The Best and Worst of Childhood Obesity Ads

This week brings a couple of solid reminders of just how bad and how good childhood obesity ads can be. On the awful end of the spectrum, we have First 5 California running an ad with a little girl made fat through “creepy photoshopping,” in the words of author and blogger Marilyn Wann.

First 5 California is an agency funded by cigarette taxes in California to improve the lives of California’s young children through education, health services, childcare, and other programs. This is one of those “other programs” they can do without. Perhaps after the storm of critical attention this campaign has received, they will realize that that finger-wagging, fat-shaming ads are a waste of money.

Sadly, it’s not the first or last of such unhelpful ads that do more to attack people with obesity than to attack obesity itself. Minnesota Blue Cross stirred up controversy last year with ads apparently aimed at shaming parents of kids with obesity. Children’s Healthcare of Atlanta also made themselves infamous by taking pride in shock ads that ridiculed kids and families with obesity. Though they defended the ads, you can’t find a trace of them on the website for their campaign, It’s filled with much more positive messaging that might actually help.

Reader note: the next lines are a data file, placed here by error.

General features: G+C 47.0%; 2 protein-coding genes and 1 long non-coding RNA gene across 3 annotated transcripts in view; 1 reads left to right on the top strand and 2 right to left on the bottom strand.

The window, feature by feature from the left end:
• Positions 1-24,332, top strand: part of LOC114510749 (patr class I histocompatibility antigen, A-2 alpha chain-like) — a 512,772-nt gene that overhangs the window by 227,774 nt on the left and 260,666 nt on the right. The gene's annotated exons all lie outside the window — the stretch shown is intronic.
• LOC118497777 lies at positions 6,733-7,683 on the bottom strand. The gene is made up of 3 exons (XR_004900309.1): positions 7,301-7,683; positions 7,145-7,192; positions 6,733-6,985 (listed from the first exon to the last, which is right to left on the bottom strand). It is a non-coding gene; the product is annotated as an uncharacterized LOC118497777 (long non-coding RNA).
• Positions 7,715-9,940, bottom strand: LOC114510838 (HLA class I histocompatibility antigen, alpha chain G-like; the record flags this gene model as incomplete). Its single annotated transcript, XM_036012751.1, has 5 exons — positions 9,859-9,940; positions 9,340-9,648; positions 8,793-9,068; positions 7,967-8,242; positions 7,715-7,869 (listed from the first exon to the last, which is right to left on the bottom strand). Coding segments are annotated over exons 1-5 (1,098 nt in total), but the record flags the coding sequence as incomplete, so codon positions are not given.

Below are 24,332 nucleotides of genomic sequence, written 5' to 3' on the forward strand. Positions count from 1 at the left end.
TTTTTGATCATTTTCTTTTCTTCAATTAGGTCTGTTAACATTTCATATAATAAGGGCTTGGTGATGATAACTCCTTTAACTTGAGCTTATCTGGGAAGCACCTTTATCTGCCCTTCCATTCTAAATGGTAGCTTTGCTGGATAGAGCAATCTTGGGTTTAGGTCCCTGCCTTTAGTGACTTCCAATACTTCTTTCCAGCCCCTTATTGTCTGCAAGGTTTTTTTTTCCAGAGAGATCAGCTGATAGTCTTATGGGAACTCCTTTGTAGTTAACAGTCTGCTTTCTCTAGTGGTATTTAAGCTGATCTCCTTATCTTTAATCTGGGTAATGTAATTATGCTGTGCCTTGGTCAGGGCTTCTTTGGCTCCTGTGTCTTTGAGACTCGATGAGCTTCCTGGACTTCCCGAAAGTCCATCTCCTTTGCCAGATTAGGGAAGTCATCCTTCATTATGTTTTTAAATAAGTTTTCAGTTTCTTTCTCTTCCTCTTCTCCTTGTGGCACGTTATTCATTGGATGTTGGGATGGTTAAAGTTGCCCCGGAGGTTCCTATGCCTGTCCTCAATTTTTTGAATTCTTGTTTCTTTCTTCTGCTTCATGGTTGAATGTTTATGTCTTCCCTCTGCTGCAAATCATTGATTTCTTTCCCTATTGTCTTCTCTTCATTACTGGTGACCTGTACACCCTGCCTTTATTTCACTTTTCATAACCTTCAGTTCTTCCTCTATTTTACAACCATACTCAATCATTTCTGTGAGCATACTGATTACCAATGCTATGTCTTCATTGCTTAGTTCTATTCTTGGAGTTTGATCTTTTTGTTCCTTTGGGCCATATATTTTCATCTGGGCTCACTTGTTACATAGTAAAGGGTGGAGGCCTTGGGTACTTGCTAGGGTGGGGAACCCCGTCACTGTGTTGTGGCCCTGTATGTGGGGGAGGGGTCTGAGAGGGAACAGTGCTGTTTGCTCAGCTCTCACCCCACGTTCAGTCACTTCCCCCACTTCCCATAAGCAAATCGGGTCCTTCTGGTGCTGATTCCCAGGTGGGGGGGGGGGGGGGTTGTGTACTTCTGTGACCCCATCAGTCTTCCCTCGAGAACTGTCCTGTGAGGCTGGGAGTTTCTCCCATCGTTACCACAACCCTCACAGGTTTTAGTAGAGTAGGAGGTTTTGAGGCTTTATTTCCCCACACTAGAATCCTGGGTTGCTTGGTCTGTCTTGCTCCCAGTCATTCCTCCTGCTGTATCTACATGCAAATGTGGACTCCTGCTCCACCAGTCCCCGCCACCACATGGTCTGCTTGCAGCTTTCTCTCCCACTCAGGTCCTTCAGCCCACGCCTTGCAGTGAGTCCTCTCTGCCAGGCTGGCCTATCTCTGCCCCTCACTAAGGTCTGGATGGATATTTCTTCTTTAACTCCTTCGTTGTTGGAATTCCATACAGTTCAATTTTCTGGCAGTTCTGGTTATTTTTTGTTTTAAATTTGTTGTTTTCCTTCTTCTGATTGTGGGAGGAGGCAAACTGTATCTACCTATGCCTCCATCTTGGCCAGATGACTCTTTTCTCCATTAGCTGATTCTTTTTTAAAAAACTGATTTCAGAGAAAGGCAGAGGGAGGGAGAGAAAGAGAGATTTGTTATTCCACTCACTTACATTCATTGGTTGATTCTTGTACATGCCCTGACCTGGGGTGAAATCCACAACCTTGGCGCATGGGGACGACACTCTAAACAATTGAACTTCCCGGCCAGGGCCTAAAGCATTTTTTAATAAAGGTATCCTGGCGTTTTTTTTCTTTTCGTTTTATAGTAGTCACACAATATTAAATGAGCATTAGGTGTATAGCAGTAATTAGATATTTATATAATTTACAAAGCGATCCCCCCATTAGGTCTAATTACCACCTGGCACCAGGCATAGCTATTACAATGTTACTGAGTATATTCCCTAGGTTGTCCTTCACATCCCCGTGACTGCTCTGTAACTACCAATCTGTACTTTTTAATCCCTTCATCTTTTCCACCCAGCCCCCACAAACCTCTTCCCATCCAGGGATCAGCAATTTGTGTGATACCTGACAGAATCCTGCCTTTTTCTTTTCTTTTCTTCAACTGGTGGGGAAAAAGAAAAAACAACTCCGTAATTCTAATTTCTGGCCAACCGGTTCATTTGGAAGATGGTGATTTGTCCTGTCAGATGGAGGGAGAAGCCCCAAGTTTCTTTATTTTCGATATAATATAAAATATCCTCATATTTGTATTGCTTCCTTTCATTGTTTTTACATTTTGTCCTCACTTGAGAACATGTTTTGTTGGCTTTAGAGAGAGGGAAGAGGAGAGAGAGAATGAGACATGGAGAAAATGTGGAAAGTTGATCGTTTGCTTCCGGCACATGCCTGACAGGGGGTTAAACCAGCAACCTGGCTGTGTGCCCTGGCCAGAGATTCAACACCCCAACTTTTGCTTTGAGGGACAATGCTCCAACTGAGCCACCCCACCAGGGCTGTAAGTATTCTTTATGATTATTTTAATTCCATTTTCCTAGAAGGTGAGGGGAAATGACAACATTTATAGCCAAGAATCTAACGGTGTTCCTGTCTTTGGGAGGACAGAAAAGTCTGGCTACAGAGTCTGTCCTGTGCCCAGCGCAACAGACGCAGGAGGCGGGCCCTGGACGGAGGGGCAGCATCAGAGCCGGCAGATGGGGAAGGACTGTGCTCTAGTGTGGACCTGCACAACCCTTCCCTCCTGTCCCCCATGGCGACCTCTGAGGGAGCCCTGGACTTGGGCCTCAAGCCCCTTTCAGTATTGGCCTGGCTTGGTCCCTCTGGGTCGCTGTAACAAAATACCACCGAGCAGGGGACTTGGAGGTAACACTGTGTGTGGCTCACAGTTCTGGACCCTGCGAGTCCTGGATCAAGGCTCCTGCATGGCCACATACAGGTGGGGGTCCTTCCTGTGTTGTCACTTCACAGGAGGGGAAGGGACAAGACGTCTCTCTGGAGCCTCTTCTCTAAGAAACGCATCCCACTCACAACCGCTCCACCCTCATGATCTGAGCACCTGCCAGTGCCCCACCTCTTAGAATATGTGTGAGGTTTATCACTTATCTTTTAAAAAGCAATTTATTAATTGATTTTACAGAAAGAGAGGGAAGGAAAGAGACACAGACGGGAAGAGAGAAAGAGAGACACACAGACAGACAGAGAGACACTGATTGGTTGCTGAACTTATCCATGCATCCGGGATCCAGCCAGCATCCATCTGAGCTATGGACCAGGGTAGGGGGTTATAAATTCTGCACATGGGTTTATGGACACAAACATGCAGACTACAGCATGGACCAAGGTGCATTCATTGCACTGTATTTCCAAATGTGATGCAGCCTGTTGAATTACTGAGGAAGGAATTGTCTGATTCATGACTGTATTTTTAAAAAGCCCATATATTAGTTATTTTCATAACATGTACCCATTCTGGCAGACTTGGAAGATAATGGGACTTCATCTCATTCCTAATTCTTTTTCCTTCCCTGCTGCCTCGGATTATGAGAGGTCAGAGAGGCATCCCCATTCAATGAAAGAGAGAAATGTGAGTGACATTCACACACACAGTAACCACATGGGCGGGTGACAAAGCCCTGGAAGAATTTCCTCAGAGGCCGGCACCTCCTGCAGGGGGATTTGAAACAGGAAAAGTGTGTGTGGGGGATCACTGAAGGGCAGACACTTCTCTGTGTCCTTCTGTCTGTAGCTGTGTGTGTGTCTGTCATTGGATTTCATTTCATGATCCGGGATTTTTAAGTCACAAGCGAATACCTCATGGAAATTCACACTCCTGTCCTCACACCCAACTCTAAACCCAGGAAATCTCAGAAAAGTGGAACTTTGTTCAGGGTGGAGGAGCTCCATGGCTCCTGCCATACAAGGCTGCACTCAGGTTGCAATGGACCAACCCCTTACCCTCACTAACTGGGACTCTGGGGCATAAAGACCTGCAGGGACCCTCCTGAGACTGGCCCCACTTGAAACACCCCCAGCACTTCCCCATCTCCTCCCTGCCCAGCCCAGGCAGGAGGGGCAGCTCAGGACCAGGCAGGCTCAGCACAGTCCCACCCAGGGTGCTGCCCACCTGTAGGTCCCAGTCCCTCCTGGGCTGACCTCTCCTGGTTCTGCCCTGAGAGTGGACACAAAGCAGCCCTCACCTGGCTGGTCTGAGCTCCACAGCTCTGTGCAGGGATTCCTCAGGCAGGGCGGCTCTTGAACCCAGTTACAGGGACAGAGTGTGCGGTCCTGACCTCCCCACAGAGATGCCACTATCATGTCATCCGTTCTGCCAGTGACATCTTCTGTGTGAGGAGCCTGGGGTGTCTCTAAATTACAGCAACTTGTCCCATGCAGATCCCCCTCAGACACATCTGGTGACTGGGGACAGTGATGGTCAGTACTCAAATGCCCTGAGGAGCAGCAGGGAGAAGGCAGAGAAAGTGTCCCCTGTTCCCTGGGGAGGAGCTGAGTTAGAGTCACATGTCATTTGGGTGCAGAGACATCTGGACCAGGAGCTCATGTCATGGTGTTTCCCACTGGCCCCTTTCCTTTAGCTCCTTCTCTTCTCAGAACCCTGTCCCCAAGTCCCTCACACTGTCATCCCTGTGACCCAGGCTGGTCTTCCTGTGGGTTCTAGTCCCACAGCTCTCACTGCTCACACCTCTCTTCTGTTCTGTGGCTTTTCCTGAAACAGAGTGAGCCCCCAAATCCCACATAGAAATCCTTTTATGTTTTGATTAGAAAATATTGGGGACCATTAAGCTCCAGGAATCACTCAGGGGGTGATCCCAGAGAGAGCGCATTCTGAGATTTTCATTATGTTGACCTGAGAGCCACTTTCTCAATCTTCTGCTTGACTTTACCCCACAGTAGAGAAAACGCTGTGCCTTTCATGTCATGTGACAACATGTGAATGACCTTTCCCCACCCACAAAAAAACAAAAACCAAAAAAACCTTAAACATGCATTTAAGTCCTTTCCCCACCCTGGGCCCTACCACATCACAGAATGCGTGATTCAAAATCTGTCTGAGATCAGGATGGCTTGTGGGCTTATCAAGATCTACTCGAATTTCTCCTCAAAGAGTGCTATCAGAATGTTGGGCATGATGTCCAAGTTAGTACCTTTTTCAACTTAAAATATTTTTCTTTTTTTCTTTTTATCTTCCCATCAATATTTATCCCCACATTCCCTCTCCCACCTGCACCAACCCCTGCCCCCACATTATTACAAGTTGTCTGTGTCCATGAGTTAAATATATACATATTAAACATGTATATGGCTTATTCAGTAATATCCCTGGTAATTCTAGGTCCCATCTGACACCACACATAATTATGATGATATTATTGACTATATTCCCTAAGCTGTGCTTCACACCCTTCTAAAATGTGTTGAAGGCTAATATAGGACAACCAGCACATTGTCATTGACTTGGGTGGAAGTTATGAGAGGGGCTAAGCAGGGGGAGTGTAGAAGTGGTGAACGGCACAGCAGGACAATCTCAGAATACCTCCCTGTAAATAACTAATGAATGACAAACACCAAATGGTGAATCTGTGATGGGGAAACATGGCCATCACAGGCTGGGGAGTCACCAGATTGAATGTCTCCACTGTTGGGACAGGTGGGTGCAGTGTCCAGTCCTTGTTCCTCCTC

Staying on the positive side, news from the advertising industry’s biggest trade show and awards event in Cannes reminds us what good advertising looks like when the subject is childhood obesity. Nike is up for one of the top awards with an ad reminding us that everyone can reach for greatness by getting active. The star is a boy who is chasing that goal, undeterred by the extra weight he carries.

It’s great to see Nike, a marketing powerhouse for active living, apply their core expertise to obesity in a way that’s constructive and inspiring.

Click here and here to read more about the First 5 California ad, click here to read more about the Minnesota Blue Cross Campaign, click here to read more about the Children’s Healthcare of Atlanta campaign, click here to read more about the Nike ad that’s up for an award, and click here to read more about the fine line between educating and shaming with childhood obesity ads.

Is It Really That Funny? Photograph © tarotastic / flickr

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